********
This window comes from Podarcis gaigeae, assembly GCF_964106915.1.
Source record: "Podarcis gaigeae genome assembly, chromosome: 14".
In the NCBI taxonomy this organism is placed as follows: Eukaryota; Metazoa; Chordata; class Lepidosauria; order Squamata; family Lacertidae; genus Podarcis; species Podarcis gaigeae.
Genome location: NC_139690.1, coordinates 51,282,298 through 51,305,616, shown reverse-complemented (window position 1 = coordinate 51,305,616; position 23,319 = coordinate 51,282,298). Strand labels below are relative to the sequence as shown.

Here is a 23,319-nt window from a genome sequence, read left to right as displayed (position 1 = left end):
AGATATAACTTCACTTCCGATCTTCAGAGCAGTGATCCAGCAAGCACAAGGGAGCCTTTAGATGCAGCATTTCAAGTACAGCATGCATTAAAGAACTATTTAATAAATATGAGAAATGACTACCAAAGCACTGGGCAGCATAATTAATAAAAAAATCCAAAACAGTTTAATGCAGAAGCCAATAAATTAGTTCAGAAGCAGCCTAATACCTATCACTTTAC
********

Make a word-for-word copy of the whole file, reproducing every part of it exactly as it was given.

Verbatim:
This window comes from Podarcis gaigeae, assembly GCF_964106915.1.
Source record: "Podarcis gaigeae genome assembly, chromosome: 14".
In the NCBI taxonomy this organism is placed as follows: Eukaryota; Metazoa; Chordata; class Lepidosauria; order Squamata; family Lacertidae; genus Podarcis; species Podarcis gaigeae.
Genome location: NC_139690.1, coordinates 51,282,298 through 51,305,616, shown reverse-complemented (window position 1 = coordinate 51,305,616; position 23,319 = coordinate 51,282,298). Strand labels below are relative to the sequence as shown.

Here is a 23,319-nt window from a genome sequence, read left to right as displayed (position 1 = left end):
AGATATAACTTCACTTCCGATCTTCAGAGCAGTGATCCAGCAAGCACAAGGGAGCCTTTAGATGCAGCATTTCAAGTACAGCATGCATTAAAGAACTATTTAATAAATATGAGAAATGACTACCAAAGCACTGGGCAGCATAATTAATAAAAAAATCCAAAACAGTTTAATGCAGAAGCCAATAAATTAGTTCAGAAGCAGCCTAATACCTATCACTTTAC